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New endowment elevates CMU engineering partnership program

Bighorn Consulting Engineers, Inc. owner Blaine Buck is a CSU Ram who’s increasingly surrounded by a mass of CMU Mavericks. His consistent hiring of engineering graduates and interns through the CMU/CU Boulder Engineering Partnership Program has made the Bighorn office a home away from home for Mavs. For years Buck, along with Bighorn's two other owners and operators, Mark Harrington and Shawn Brill, have hired numerous CMU graduates and interns, but this wasn’t always the case.

In the early 2000s Bighorn began to grow. The quality of the company’s engineering services earned the firm more and more business each year. With the additional work, the need for more high-quality engineers also grew. Bighorn searched the region for qualified professionals, but learned there was a shortfall of engineers throughout western Colorado. Buck and his team realized there was a significant need for local, qualified professionals to support important public and private projects throughout western Colorado.

As the struggle to hire local engineers continued, in 2008, Buck learned a number of community leaders were working with CMU to explore the potential for an engineering program partnership with CU Boulder. He quickly joined the advisory board becoming a de facto co-founder of the program. From that day, Buck and his company started filling the ongoing employee needs of the company. Today, Bighorn employs over 20 engineers and staff.

Since the inception of the engineering partnership program, Bighorn has remained a foundational partner serving on the advisory board. In 2022, Buck elevated his support beyond time, energy and effort and invested $25K in the program through the CMU Foundation’s endowment program. The monies went to form a permanent fund that will endow engineering scholarships at CMU in perpetuity.

“CMU appreciates contributions in the form of endowments,” said CMU President John Marshall. “Endowments are investments in the future providing resources for students on a permanent basis. The Buck family is an important partner of the Maverick family, and we look forward to working with Blaine and his team to grow the engineering program into the future.”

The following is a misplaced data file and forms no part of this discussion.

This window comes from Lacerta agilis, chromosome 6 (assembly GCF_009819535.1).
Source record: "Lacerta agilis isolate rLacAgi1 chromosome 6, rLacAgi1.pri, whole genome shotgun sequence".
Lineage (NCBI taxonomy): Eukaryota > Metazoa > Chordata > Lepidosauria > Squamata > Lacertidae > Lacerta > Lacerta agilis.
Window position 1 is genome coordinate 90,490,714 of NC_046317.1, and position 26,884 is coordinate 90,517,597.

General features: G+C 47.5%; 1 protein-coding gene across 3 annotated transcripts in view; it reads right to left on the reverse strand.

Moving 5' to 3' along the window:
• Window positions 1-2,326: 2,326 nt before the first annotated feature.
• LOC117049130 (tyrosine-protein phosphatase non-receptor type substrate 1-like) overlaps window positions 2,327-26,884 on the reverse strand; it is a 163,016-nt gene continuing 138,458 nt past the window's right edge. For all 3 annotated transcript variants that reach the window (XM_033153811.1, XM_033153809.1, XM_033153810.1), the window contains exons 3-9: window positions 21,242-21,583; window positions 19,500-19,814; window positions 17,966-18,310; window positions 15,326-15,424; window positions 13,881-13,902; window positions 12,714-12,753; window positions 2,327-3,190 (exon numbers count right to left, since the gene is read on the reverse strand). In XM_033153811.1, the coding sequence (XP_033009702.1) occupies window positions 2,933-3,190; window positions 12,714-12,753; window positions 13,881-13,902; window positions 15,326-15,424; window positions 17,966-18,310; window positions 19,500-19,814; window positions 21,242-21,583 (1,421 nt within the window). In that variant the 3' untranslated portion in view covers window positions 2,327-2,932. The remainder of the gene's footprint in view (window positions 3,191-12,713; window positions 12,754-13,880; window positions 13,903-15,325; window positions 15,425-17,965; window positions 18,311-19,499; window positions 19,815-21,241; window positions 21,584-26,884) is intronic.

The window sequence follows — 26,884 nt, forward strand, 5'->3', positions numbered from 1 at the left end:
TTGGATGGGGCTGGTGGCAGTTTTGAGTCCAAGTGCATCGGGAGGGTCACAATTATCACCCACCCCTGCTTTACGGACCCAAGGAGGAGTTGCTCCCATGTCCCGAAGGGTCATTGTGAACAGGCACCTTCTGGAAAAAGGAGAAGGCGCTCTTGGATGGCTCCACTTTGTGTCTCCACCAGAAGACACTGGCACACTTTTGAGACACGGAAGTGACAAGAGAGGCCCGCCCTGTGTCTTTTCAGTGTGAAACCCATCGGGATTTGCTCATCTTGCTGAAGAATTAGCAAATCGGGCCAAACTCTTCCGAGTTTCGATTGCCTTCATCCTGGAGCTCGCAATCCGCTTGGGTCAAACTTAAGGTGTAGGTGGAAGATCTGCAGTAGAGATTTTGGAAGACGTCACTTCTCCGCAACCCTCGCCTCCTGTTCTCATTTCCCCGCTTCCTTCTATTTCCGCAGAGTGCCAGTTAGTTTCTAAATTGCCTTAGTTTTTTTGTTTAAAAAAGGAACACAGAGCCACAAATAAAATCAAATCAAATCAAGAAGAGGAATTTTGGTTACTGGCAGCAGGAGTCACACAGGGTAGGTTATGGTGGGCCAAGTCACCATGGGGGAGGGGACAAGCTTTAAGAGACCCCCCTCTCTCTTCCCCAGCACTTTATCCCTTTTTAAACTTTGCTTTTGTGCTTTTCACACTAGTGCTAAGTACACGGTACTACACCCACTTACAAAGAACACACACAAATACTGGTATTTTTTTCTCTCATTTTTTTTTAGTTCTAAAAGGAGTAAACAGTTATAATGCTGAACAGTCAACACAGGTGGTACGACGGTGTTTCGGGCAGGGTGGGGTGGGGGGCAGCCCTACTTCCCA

In response to his observations about the endowment, Buck explained why he decided to invest funds into the same program that helped Bighorn grow.

“We decided to start the endowment scholarship for CMU engineering and were able to give two scholarships right away with the money. As the endowment grows permanently into the future, hopefully the fund produces engineers for Bighorn and other local firms for a long, long time,” said Buck. “To provide that [education] through CMU and be able to live and work where you want to and go to school where you want is a cool thing. You don't have to go to a big place to get a quality degree. It's available here and now.”

Buck’s clients include commercial, educational, governmental and residential clients whose needs align with the program’s culture and quality. Engineering degrees offered at CMU through CU Boulder include civil, electrical and computer, and mechanical disciplines. CMU faculty teach the first two years of a student’s training, and CU faculty teach the last two years. The students remain in Grand Junction during all four years and are able to acquire jobs with local firms like Bighorn after graduation.

Some of the engineering students who interned with Bighorn even had a hand in developing recent projects on campus, such as the Center for Reflection and the Hotel Maverick. Buck plans to continue hiring CMU engineers and interns as the needs of his company continue to grow.

Recent graduate and former intern, Payton Sanders, is now a full-time employee at Bighorn. Sanders graduated in 2022 with a degree in mechanical engineering. During the spring semester of his senior year, he began his internship with Bighorn and was offered a job after graduation. He spoke highly of his experience and the knowledge he gained when working with the team.

“I was quickly given responsibility, projects and support to help me learn. I have been treated with respect and supported at every turn while I learned new modeling programs and trade fundamentals,” said Sanders. “The professionalism, workplace community, flexibility and support I have received made the acceptance of the position [at Bighorn] an easy decision.”

The sentiment is shared by another alumnus and current employee of Bighorn, Greg Waldorf, a full-time mechanical engineer who has worked on several projects throughout western Colorado.

“I had been given opportunities to work directly with clients and to manage a few projects. [Bighorn] took the time and risk to allow me to develop myself. While there are days when the work can be frustrating, the majority are filled with new challenges and opportunities that keep the job interesting,” said Waldorf. “Between the enjoyment I got from the job, the focus on continual education, the friendly and inclusive atmosphere and the opportunities for career development, staying on after graduation was a clear choice. I am grateful that I was given the opportunity to both intern with Bighorn and to continue working here since graduation.”

Buck is schedule to participate in the programs upcoming Engineering Exploration Days on February 24 where he will provide remarks and share details about the partnership between Bighorn Engineering and the CMU/CU Boulder Engineering Partnership Program.


Written by David Ludlam and Madelynn Fellet